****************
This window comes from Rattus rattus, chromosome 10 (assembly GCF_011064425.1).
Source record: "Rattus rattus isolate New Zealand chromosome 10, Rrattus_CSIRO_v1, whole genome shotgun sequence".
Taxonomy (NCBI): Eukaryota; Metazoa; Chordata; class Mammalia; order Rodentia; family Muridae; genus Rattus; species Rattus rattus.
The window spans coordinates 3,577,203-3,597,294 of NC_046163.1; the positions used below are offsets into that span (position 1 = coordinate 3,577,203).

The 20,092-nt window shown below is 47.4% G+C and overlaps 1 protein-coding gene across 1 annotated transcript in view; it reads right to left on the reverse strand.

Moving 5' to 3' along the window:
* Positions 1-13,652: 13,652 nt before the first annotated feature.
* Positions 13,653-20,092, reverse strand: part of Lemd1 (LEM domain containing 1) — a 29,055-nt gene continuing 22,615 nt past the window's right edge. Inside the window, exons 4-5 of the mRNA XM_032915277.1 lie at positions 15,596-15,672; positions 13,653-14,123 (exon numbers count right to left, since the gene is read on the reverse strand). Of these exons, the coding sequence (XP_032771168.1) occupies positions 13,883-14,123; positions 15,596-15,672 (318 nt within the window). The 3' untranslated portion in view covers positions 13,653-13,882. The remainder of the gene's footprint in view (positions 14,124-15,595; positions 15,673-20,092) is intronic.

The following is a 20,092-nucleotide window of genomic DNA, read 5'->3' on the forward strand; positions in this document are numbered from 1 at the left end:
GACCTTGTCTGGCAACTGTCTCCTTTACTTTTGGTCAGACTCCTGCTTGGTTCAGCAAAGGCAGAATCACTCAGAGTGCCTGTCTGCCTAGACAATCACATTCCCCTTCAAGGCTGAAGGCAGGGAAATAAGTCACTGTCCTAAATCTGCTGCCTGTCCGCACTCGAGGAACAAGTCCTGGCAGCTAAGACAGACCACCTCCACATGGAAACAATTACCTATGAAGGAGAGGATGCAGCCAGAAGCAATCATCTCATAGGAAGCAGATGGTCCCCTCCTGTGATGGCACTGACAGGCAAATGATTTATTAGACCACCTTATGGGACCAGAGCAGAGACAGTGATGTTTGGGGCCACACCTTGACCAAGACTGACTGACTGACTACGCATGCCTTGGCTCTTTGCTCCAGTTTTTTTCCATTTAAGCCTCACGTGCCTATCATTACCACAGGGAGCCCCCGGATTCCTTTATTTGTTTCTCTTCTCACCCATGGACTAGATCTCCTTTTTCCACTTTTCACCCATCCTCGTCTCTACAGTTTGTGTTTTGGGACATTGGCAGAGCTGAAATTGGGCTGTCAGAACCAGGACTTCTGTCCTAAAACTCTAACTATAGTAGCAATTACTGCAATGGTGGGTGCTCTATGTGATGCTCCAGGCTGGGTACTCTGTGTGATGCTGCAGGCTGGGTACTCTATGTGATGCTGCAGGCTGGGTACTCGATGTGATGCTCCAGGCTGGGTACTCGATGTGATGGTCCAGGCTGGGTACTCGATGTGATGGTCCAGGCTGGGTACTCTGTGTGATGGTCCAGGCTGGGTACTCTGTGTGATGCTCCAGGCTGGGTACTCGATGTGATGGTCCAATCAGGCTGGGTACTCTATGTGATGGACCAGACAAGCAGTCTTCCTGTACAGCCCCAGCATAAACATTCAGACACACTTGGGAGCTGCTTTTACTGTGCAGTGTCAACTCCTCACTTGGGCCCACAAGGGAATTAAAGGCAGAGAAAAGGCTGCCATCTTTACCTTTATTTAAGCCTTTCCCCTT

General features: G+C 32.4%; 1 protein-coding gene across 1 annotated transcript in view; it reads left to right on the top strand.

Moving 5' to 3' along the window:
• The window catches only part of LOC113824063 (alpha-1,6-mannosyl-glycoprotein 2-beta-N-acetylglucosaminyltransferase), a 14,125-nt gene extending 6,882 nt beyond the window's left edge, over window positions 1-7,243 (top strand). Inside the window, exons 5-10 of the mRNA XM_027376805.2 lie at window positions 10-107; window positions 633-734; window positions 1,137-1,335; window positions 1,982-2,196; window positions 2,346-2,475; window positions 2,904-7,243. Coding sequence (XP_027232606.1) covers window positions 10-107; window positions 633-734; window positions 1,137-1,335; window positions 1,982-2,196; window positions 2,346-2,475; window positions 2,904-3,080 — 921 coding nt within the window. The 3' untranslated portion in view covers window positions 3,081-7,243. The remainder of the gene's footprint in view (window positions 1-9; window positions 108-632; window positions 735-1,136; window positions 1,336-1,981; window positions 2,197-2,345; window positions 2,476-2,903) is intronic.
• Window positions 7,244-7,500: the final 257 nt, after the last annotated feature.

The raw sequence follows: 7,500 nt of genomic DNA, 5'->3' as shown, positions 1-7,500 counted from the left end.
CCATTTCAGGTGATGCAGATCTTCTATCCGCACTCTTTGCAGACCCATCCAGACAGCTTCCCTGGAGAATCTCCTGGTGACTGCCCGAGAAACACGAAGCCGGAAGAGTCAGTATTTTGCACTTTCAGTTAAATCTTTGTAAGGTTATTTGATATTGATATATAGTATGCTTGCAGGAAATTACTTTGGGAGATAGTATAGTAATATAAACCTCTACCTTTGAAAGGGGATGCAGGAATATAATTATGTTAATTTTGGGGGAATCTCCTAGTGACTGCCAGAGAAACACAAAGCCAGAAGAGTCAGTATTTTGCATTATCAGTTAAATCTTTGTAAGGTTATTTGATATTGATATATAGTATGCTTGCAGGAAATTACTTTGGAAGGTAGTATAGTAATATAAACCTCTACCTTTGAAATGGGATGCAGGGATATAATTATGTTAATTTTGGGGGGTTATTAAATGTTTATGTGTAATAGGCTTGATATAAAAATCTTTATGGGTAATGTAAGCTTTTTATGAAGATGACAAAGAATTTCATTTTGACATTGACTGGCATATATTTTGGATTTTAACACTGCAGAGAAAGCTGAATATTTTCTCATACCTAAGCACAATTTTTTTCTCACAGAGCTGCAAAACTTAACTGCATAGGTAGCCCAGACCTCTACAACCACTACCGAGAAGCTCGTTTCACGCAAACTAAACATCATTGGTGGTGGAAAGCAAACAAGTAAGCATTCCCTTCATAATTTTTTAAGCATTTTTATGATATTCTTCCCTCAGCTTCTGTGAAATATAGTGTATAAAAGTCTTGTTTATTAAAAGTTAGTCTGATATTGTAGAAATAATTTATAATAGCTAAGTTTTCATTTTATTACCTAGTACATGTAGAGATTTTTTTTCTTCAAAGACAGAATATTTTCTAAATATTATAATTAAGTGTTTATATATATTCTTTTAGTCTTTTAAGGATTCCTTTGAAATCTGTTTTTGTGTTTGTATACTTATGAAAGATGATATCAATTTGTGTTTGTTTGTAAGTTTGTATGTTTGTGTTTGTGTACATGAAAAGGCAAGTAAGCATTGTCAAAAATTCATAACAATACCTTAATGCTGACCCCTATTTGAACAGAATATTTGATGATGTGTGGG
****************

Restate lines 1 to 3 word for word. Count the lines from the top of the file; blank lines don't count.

This window comes from Rattus rattus, chromosome 10 (assembly GCF_011064425.1).
Source record: "Rattus rattus isolate New Zealand chromosome 10, Rrattus_CSIRO_v1, whole genome shotgun sequence".
Taxonomy (NCBI): Eukaryota; Metazoa; Chordata; class Mammalia; order Rodentia; family Muridae; genus Rattus; species Rattus rattus.